An Educational Encyclopedia of Islam, a two-volume compendium on Islam edited by Syed Iqbal Zaheer was released here at a gathering of the City’s elite on February 13.
Prepared by a team of scholars, the work has been mainly authored and edited by Syed Iqbal Zaheer, an Islamic Scholar hailing from Bangalore and working as engineer at Dhahran in Saudi Arabia.
The inaugural copy of the Encyclopedia was unveiled and released by Justice Mohammad Anwar, former judge of the Karnataka High Court. Speaking at the occasion, Editor Iqbal Zaheer said the monumental effort took 15 years for the entire team of East West Educational Tools. He said most of the encyclopedic efforts on Islam and Muslims had so far been done in the West and provides a distorted picture of Islam. He said Brille’s was the most exhaustive work—in 12 volumes—so far but portrays Islam in an extremely poor light thereby serving the agenda of the Orientalists. Referring to an Islamic encyclopedia found on a Christian website he said the entry on Ibne Timiya records a single fatwa that calls for chopping of the head of an individual who does not pray, even though Ibne Timiya had collected tens of thousands of fatwas, but the Christian website chose to present a highly negative one. Similarly, he said, in Brille’s Encyclopedia of Islam, aqeeqa ceremony associated with the birth of a child in Muslim homes is shown to include tonsuring of head of the new-born and applying of the blood of the animal sacrificed on the tonsured head, although Hazrath Ayesha, may Allah be pleased with her, described the application of blood on the tonsured head a pagan practice and prohibited the followers of Islam from doing it. “The whole emphasis is to present the Holy Prophet and Islam as representative of paganism”, he said.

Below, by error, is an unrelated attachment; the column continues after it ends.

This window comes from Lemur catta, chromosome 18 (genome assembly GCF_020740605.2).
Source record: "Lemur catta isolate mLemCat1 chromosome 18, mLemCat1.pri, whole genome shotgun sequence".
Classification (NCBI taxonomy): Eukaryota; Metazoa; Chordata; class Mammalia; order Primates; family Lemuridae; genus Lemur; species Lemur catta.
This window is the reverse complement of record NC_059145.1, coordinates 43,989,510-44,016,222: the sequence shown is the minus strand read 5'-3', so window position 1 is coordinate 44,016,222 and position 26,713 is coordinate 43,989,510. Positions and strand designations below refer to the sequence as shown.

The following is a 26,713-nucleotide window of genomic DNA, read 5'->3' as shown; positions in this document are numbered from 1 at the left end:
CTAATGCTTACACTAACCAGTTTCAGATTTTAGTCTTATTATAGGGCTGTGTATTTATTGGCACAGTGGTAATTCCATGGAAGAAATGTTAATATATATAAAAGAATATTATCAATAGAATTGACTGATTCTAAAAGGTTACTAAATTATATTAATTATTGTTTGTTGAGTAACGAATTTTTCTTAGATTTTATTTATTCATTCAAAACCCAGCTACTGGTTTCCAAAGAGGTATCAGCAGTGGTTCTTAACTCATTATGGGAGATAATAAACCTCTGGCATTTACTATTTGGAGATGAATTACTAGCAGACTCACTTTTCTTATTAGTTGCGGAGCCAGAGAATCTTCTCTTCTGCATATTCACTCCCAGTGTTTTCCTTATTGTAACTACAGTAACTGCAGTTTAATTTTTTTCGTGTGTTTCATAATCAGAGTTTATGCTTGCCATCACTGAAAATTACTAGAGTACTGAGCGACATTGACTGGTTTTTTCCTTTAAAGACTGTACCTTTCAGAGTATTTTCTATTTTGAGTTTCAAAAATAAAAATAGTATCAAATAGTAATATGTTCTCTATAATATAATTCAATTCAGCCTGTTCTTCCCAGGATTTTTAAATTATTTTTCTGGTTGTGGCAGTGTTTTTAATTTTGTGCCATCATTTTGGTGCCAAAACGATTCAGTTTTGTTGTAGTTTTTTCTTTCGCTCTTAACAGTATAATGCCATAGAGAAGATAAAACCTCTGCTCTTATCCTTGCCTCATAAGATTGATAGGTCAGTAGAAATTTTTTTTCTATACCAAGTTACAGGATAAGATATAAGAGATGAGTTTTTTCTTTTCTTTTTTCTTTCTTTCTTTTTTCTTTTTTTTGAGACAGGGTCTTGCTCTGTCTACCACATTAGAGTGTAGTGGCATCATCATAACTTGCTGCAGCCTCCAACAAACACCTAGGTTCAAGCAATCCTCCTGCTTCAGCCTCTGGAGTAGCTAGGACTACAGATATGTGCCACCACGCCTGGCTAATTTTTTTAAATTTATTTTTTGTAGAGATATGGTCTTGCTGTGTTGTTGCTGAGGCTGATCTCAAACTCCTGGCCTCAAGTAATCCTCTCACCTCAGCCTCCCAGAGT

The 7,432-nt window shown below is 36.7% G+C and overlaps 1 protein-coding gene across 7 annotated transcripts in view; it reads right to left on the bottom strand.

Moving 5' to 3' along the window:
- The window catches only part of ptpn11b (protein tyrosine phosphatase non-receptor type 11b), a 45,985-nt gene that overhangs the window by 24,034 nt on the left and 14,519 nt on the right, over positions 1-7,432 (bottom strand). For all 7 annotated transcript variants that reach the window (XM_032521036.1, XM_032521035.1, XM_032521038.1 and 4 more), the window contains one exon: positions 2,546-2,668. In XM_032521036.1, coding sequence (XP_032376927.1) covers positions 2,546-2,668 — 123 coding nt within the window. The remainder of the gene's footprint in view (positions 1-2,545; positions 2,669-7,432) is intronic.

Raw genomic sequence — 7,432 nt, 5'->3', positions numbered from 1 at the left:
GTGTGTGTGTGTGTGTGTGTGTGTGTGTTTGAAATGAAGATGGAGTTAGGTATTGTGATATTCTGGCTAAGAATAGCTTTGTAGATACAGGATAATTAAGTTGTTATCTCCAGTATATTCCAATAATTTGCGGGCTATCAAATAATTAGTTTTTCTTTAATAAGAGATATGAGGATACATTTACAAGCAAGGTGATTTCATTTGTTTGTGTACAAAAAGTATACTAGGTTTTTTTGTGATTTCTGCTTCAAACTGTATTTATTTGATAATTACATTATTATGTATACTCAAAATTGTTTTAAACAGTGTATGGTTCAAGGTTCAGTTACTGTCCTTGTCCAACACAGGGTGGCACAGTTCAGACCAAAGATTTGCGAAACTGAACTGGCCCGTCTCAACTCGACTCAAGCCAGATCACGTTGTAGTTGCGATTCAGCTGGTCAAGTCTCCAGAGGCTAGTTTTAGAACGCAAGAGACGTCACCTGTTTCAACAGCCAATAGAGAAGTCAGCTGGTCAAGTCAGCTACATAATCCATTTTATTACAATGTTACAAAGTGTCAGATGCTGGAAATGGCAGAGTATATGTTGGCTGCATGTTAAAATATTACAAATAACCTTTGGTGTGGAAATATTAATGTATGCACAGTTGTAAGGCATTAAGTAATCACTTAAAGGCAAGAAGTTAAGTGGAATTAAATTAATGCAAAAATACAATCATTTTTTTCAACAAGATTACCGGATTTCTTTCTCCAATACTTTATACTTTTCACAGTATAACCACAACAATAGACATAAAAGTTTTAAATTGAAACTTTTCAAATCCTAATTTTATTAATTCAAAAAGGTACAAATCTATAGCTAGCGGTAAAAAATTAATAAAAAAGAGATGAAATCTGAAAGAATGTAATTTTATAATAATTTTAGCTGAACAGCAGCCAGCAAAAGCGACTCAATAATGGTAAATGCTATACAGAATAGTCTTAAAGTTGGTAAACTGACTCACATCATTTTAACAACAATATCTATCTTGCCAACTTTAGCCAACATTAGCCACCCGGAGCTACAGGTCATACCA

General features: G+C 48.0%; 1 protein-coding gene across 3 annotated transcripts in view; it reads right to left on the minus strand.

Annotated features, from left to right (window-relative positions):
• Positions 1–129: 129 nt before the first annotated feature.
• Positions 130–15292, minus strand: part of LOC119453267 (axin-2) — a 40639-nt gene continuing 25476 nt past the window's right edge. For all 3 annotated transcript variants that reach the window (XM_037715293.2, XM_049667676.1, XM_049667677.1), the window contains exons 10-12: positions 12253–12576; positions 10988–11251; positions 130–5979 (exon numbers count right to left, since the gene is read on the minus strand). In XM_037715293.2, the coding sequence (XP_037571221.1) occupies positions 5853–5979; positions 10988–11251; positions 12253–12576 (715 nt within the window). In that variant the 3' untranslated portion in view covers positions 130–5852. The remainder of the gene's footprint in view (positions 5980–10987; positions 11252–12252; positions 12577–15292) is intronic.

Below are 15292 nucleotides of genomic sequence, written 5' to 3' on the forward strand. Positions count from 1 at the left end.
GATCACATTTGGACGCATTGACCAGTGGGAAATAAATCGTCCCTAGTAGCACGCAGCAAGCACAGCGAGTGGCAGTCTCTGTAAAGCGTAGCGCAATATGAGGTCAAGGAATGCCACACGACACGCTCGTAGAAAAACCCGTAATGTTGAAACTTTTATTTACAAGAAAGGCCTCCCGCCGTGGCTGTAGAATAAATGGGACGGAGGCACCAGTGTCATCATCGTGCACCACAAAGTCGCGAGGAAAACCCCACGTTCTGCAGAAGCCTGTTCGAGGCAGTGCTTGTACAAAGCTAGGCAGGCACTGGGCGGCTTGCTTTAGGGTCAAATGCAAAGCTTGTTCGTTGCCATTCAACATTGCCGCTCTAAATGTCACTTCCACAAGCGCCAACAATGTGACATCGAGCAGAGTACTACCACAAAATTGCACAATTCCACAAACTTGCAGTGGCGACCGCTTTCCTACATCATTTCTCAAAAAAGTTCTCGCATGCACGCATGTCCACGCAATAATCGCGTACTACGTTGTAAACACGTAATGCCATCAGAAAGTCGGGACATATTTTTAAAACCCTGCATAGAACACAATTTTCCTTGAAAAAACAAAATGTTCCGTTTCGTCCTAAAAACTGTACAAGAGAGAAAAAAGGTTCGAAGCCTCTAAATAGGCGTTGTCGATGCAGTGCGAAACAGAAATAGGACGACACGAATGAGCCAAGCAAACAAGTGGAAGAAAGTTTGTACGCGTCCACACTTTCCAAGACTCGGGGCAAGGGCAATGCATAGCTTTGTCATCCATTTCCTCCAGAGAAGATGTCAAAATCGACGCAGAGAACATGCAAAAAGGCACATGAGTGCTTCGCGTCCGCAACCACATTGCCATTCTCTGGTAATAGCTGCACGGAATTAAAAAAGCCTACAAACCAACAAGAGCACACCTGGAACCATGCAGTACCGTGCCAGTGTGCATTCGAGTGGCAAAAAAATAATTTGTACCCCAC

Dr. Khamaruddin Abdur Rahman, director of Tipu Sultan Advanced Study and Research Centre, said the Encyclopedia was a great work and Iqbal Zaheer had done what the OIC and its cultural wing Isesco could not do despite huge resources at their disposal.
Maqbool Ahmed Siraj, journalist, said to produce such an elegant work from Bangalore was no small feat. He said the access to the original Arabic sources enhances the value of the work and it was almost a ‘transcreation’. He said while in matters of theology, the access to the Holy Quran and Hadith was possible, scholars depended on orientalists’ version for gaining insight into history, culture and society of the past. An Educational Encyclopedia of Islam bridges this gap. He said the work dispels several misgivings about certain historical facts propounded by the West.
Justice Syed Anwar commended the effort and hoped that the author would add more volumes in future. Mr. Feroze Abdulla welcomed the guest.
An Educational Encyclopedia of Islam has nearly 50 large multi-colour maps and diagrams pertaining to historical sites, battles and voyages undertaken by explorers and scholars. Language is simple and delightful and is interspersed with anecdotes and relevant details in epigrams. The hard-bound volumes, around eight kilograms in weight, are encased in a catchy slipcase and make an effective coffee table piece.
The Encyclopedia in English runs into two volumes 1,300 pages and has been published by the East West Educational Tools. It covers the religious dimensions of Islam and its developments over the centuries. Elegantly produced and aesthetically designed Encyclopedia covers a wide range of subjects like definitions of Islamic terms, life of Prophet Muhammadpbuh, social and political movements in Islam and the Islamic world, Muslim scientists and scholars of the past, Islamic law, Muslim minorities, Islamic history etc.
It is priced at Rs. 5,000 within India and $130 for the Gulf countries and $150 for the United States and other countries.
For enquiries contact: Mohammed Zakiullah Shareef, / Biju Abdul Qadir, 43, Basement Floor, Darus Suroor Bldg., Next to Hasanath College for Women, Dickenson Road, Bangalore-560042, Ph.: 080-41133504, Cell: Zakiullah-98456-94683, (email: email@example.com) Qadir-9880614828, (firstname.lastname@example.org)